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Crossing peanuts with other legumes

Posted by llemar97 WI (My Page) on
Sat, May 18, 13 at 10:45

Has anyone tried crossing peanuts with other legumes?

I know peanut flowers self-pollinate, but I was thinking of snipping off the stamen on some of the flowers before maturation, and taking the pollen from another legume and pollinating with it.

Also, I'd do the same with the peanut stamen that I would snip...pollinating a different legume with it.

I'd try a peanut-pea, peanut-soybean, or peanut-lima cross...


Follow-Up Postings:

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RE: Crossing peanuts with other legumes

I think your idea is neat, but you have several hurdles:

1) Though your hybrids are all in the legume family(Fabaceae), they are not in the same genus.
Peanut - Arachis hypogaea
Pea - Pisum sativum
Soybean - Glycine max
Lima - Phaseolus lunatus
Generally, it is harder to make hybrids the farther apart they are on the taxinomic tree. Hybrids within a genus are generally easier.

2) The chromosome counts are different for each of these
Haploid number
Soybean 20
Lima Bean 11
Pea 7
Peanut 10

3) The peanut is an allotetraploid -- sometime in the past two plants in the genus Arachis hybridized, and the hybrid was probably sterile -- so a chromosome doubling occured so it has two complete sets of genes from two different species (and its full chromosome count is 40). I believe all the others are regular diploids (2n) or specifically: Soybean(40)*, Lima(22), Pea(14).

But don't give up you may be able to come up with a breakthrough, but you might want to also be breeding something else at the same time that won't be as difficult.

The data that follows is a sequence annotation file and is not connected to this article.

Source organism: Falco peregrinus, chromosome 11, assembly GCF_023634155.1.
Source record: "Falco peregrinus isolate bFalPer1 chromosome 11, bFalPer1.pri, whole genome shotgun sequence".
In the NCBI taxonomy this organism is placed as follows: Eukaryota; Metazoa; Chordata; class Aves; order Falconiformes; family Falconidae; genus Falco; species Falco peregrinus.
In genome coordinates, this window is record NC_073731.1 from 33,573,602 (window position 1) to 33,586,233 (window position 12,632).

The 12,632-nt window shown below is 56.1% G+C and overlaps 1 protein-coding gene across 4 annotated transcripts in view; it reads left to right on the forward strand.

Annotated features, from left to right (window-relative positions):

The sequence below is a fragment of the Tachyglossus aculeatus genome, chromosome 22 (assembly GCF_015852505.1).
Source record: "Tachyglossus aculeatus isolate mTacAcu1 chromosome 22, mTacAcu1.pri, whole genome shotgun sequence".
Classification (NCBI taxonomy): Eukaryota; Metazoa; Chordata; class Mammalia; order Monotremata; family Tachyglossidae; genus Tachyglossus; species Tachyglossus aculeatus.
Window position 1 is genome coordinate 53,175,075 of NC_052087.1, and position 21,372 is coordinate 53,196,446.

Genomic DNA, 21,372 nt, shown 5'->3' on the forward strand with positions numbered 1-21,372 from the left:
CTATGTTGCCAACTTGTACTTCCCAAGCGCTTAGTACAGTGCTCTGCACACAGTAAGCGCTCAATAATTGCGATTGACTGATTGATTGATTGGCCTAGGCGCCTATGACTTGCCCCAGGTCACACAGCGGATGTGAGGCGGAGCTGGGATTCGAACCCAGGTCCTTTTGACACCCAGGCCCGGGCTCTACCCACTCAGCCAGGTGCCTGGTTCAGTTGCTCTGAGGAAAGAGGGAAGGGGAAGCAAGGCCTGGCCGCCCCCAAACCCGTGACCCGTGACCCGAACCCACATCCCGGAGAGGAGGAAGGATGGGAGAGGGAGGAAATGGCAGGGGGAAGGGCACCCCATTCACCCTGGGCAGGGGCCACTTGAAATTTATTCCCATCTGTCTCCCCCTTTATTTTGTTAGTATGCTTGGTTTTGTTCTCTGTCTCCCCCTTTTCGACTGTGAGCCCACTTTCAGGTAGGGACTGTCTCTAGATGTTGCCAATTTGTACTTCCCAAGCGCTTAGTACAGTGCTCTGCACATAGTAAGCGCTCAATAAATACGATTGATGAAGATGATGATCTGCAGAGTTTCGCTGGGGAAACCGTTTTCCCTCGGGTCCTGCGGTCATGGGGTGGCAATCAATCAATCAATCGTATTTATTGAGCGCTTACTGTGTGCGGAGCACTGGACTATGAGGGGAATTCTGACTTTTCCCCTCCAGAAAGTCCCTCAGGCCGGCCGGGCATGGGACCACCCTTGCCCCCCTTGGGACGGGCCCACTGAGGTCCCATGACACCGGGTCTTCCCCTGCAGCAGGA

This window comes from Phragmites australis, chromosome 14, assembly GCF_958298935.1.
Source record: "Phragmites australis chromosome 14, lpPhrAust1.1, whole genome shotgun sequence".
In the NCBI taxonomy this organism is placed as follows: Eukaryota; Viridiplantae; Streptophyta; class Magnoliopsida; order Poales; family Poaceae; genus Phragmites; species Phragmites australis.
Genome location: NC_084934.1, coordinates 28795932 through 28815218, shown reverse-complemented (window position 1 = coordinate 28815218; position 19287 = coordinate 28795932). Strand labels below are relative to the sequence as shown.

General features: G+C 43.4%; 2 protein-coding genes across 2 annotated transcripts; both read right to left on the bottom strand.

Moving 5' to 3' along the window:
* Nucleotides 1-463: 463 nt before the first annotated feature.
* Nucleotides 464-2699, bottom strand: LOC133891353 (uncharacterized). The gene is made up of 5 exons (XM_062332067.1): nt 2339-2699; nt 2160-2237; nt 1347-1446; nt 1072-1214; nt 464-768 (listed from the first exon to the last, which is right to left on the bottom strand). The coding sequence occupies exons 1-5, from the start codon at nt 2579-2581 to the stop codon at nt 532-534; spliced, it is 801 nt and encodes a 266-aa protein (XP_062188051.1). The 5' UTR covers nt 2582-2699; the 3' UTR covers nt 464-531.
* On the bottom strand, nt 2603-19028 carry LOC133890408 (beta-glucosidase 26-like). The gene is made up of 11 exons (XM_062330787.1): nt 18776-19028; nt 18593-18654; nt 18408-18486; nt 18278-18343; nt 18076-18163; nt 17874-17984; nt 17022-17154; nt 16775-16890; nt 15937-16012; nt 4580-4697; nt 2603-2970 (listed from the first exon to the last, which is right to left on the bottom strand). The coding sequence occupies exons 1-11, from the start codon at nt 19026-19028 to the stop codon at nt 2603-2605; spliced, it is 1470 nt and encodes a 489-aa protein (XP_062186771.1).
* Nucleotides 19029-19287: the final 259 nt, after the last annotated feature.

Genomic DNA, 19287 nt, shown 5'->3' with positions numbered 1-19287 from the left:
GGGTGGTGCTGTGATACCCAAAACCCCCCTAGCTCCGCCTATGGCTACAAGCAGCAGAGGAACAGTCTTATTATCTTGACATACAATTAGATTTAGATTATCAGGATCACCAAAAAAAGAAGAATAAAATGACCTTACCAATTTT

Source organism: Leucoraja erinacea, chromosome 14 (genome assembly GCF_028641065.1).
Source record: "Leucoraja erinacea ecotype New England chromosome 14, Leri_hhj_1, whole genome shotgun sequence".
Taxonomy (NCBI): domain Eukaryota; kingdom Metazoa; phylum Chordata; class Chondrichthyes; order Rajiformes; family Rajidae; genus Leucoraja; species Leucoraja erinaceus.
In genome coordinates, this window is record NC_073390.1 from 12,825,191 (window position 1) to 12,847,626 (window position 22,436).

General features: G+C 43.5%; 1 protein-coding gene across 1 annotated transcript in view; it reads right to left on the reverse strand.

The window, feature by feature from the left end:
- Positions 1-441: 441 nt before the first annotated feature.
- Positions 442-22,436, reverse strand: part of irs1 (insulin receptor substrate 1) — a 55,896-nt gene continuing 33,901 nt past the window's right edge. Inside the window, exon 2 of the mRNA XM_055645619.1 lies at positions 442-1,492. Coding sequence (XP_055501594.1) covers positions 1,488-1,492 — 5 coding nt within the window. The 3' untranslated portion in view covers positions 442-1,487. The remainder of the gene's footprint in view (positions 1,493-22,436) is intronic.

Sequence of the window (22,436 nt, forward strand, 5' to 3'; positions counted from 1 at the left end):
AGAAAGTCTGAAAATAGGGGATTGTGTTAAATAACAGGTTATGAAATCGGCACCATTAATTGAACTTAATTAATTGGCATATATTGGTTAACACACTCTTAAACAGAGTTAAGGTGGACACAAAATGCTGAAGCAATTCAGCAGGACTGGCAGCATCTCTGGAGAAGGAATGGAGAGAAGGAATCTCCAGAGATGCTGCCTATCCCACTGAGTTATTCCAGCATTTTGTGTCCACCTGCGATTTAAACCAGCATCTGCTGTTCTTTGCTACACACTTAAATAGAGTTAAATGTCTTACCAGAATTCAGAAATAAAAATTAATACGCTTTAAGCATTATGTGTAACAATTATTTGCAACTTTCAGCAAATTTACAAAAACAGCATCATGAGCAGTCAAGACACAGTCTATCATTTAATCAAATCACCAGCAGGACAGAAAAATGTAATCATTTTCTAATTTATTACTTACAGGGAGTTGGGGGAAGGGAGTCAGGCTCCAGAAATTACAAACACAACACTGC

Good luck!

*You may have noticed that the soybean and the peanut have the same number of working chromosomes. I would guess this to be your best bet. I suspect you'd have to have natural or induced chromosome doubling to return fertility.


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RE: Crossing peanuts with other legumes

Good information! What is induced doubling?


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RE: Crossing peanuts with other legumes

Peanuts are not close to soybeans or lima beans. They belong to the Dalbergioid clade, which includes Dalea, Tipuana and many other, mostly New World genera.
Soybeans belong to the Milletioid clade, which also includes Phaseolus, Vigna, Indigofera, Erythrina, etc. Peas Chickpeas, broad beans and lentils belong to the Hologalegina clade, along with Wisteria, licorice, black locust and loco weed, etc.

Here is a link that might be useful: Tree of Life


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RE: Crossing peanuts with other legumes

*Good information! What is induced doubling?*

Induced doubling is by treating a plant or seed with 'something' (usually a chemical like colchicine) you can cause the number of chromosomes to double inside each cell. Since each chromosome can now 'pair' up fertility can be restored. However obtaining these chemicals has (at least in the US) gotten very difficult (also most of these chemicals have some hazard to the handler of the chemical so you need to be very careful).

Check out "Polyploid" in Wikipedia and also do a google search on "Hybridizers: Chromosome Doubling"


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RE: Crossing peanuts with other legumes

Given that I am an organic gardener, that would not jive with what I am trying to do. Good information nevertheless. Thanks!


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RE: Crossing peanuts with other legumes

I thought colchicine was a natural product made from crocus. Am I mistaken?


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